Why do we still celebrate Columbus Day?
According to the Library of Congress, the first officially Columbus Day took place in 1892, when President Benjamin Harrison issues a proclamation “recommending to the people the observance in all their localities of the 400th anniversary of the discovery of America.
For years after that, Columbus Day was generally celebrated, but didn’t become an officially national holiday until 1934, when October 12 was designated such by President Franklin Delano Roosevelt. It wasn’t until 1971 the United States started celebrating Columbus Day on the second Monday of October.
Columbus Day was and still is often celebrated with the mythos of Christopher Colombus in mind. People think about this great moral character coming from Europe and discovering the Americas, helping make it into the place it is today.
I remember in kindergarten learning a poem about the greatness of Columbus.
In fourteen hundred ninety-two
Columbus sailed the ocean blue.
He had three ships and left from Spain;
He sailed through sunshine, wind and rain.
The story continues on how he and his soldiers worked hard to get to India. Instead, they found the Bahamas, and believing it was India, called the native people “Indians.” The final part of the poem isn’t as well known, but generally follows the same sentiment.
He made the trip again and again,
Trading gold to bring to Spain.
The first American? No, not quite.
But Columbus was brave, and he was bright.
So yes, they acknowledge that he wasn’t the first American, but portray him as this wonderful explorer. Let’s look at what actually happened.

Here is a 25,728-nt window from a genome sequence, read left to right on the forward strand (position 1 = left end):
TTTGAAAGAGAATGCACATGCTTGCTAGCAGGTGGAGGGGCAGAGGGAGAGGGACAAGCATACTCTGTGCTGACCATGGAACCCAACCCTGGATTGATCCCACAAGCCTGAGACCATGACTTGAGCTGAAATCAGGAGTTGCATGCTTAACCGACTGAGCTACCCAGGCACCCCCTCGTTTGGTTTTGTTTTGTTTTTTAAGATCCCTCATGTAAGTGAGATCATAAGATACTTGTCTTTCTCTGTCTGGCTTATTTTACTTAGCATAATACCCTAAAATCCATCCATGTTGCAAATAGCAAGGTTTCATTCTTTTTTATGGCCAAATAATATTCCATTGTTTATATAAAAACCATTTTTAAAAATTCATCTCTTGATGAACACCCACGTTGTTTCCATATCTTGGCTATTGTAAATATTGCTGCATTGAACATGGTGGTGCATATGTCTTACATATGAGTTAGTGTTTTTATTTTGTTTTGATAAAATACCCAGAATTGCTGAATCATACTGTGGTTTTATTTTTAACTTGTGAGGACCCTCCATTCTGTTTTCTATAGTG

Christopher Columbus was born in 1451 in Genoa, Italy. He spent almost 20 years in Lisbon, Portugal, trying to gain support for a journey to what was then called the “Far East.” He eventually made his way to Valladolid, Spain, where King Ferdinand and Queen Isabella agreed to finance his trip.
Columbus hoped to find a way by sea to get to India, China, Japan and the islands of the area. Western Europeans traded greatly with these people, and Columbus believed he could find a way to this land by sailing west, rather than around Africa, as was common then.
In the year 1492, Columbus left Palos, Spain, with three ships, the Nina, Pinta and Santa Maria, and about 90 men. They sailed across the Atlantic Ocean for 10 weeks, landing in what Columbus called San Salvador, in what is now the Bahamas.
As Columbus sailed around from island to island, he met many native peoples. Almost all of them greeted him kindly and wanted to trade. He, in turn, killed, raped and enslaved them. According to History.com, on one island Columbus sailed to lived the peaceful Taino people. Within 60 years of Columbus landing in the Bahamas, what was once 250,000 Tainos became only a few hundred.
Like many Europeans of that time, Columbus believed the native people were lesser beings and treated them as such. The Americas were his for the taking, and the native people were simply “wild animals” in his way.
In fact, his actions were bad enough that, in 1500, the King and Queen of Spain had Columbus detained and brought back to Spain.
As the truth of what Columbus did has come out, there have been arguments for changing Columbus day to Indigenous Peoples’ Day. Instead of celebrating a man who claimed land that already belonged to someone else, a man who raped, tortured and murdered to obtain this land, we should celebrate and learn about the people who were there first, the people who were raped, tortured and murdered simply for existing.
While this holiday did occur Monday of this week, I would encourage people to look into the history of Indigenous People, especially those who once lived on the land you now occupy. According to the Iowa Historic Indian Location Database, it was the Potawatomi tribe that resided in what is now Creston.
As Americans, we spend so much time focusing on our country’s history once the Europeans arrived, but we mostly ignore our nation’s history from before that. The indigenous people lived and thrived in this land long before the Europeans ever stepped foot in the Americas (which was actually Norse explorer Leif Erikson about 500 years before Columbus).